SINGING THE BLUES AGAIN: "Ann Arbor has an incredibly rich history and tradition when it comes to the blues," James Partridge told MLive -- and he's right, from the Blind Pig's regular booking of big names in its early years to the establishment of the Ann Arbor Blues Festival in 1969. Partridge's new nonprofit, the Ann Arbor Blues Society, is trying to continue A2's blues tradition by bringing the music to senior centers, schools, and local venues, but its long-term goal is downright grand: to revive the Ann Arbor Blues Festival, which was last held in 2006. (➤ MLive)
FOR THE BIRDS: U-M adjunct Keith Taylor and Ann Arbor artist Tom Pohrt have teamed up for a new book of poems and illustrations that meditate on nature. The 49 poems that comprise The Bird-while, which is part of Wayne State University's Made in Michigan Writers Series, is Taylor's 16th collection of verse, though not his first to explore the natural world. Nature has always been an important part of Taylor's work; check out "The Day After an Ice Storm." Literati will host the book launch for The Bird-while on Friday, January 27 at 7 p.m. (➤ Wayne State University Press)
200 CENTS OF SENSE: This year’s Washtenaw Reads book selection is $2.00 a Day: Living on Almost Nothing in America by Kathryn J. Edin and H. Luke Shaefer. The authors are coming to Rackham Auditorium on Tuesday, February 7, and the Ann Arbor District Library is hosting several events related to the book. Get the full scoop here: (➤ AADL)
Christopher Porter is a Library Technician and editor of Pulp.
YES, ’MO: It’s been 7 years since the Ann Arbor-formed band Nomo released its last album, Invisible Cities (Ubiquity Records), but a few photos posted to the avant-Afro-gamelan-funk band’s Facebook page in August indicate a new record’s been made. We reached out to the band for info on when it might be released and haven’t heard back, but perhaps all secrets will be revealed when Nomo plays the Blind Pig on Saturday, January 21. And even though Nomo has been quiet for a long while, the band's core nine musicians have kept busy. Most prominently, saxophonist-leader Elliot Bergman moved to Chicago and released two pop-dub albums as Wild Belle (which includes his sister, Natalie) and formed the experimental Metal Tongues, whose sound is built on his hand-made kalimbas with synths and drums. Meanwhile, trumpeter Justin Walter has released a number of recordings under his own name, including the great 2013 LP Lullabies & Nightmares (Kranky), and saxophonist Dan Bennett leads his own jazz groups. (➤ Blind Pig event) (➤ Nomo)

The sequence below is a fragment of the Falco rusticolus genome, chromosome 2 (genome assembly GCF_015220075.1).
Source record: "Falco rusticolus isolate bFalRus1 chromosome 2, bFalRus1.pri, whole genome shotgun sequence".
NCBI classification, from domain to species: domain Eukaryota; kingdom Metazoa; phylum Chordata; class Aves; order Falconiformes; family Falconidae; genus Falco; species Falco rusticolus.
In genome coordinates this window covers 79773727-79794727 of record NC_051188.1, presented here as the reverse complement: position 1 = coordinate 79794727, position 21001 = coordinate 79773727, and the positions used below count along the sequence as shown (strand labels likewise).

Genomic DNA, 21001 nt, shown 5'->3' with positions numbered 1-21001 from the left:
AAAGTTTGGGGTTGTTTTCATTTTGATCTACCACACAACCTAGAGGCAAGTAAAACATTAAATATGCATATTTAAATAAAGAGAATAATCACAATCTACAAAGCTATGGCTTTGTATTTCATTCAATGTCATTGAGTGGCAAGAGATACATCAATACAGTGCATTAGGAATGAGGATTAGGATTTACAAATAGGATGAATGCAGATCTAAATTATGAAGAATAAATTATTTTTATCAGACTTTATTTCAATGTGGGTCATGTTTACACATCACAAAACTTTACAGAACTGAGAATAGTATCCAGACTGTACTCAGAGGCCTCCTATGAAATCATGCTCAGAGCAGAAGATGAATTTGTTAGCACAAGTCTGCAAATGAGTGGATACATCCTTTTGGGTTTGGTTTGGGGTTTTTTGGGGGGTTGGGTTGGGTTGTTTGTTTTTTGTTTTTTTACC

It's Showtime: Japanese Prints of Kabuki Theater from the Collection of the University of Michigan Museum of Art
There are only a handful of art exhibits of such sophisticated complexity that they can absorb the viewer’s attention for an indefinite amount of time. Japanese Prints of Kabuki Theater from the Collection of the University of Michigan Museum of Art is one of those treasures.
This display, mounted in the UMMA’s spacious second-story A. Alfred Taubman Gallery, represents a level of sophistication that could only truly be appreciated by two audiences: Those for whom these colorful prints were originally intended and subsequent experts who can identify the identity of the portraiture as well as the work’s iconography. The rest of us will have to take what we can get.
It doesn’t mean that one has to be an expert in Japanese theater or have an advanced degree in the history of that country’s culture to appreciate Japanese Prints of Kabuki Theater -- although it sure doesn't hurt. Rather, appreciating this imaginative display requires a unique kind of patience that will allow the show to open up to the viewer at its own pace and in its own way. But that seems to be the intent of kabuki all along.
If the American ideal is defined by the coming together of various cultures to create a unique whole, then ragtime is the country's first musical example of that worldly synthesis.
Developed in African-American communities in the 1890s, the music combines African rhythms and syncopations, European harmonies, marches, and a Latin tinge to create a sonic brew that the King of Ragtime, Scott Joplin, described as "weird and intoxicating."
Detroit loved that weird intoxication and was a hub for ragtime during the music's peak period in the late 19th and early 20th centuries before it gave way to jazz. In fact, the Remick Music Shell on Belle Isle is named for Jerome Remick, one of the biggest publishers of ragtime music. (Read a history of Detroit ragtime here.)
Now, a hundred years after ragtime's apex, and 47 miles east of the Remick Music Shell, the sixth the annual Ragtime Extravaganza aims to recreate the look, feel, and sound of the music's classic era at the Michigan Theater on January 21.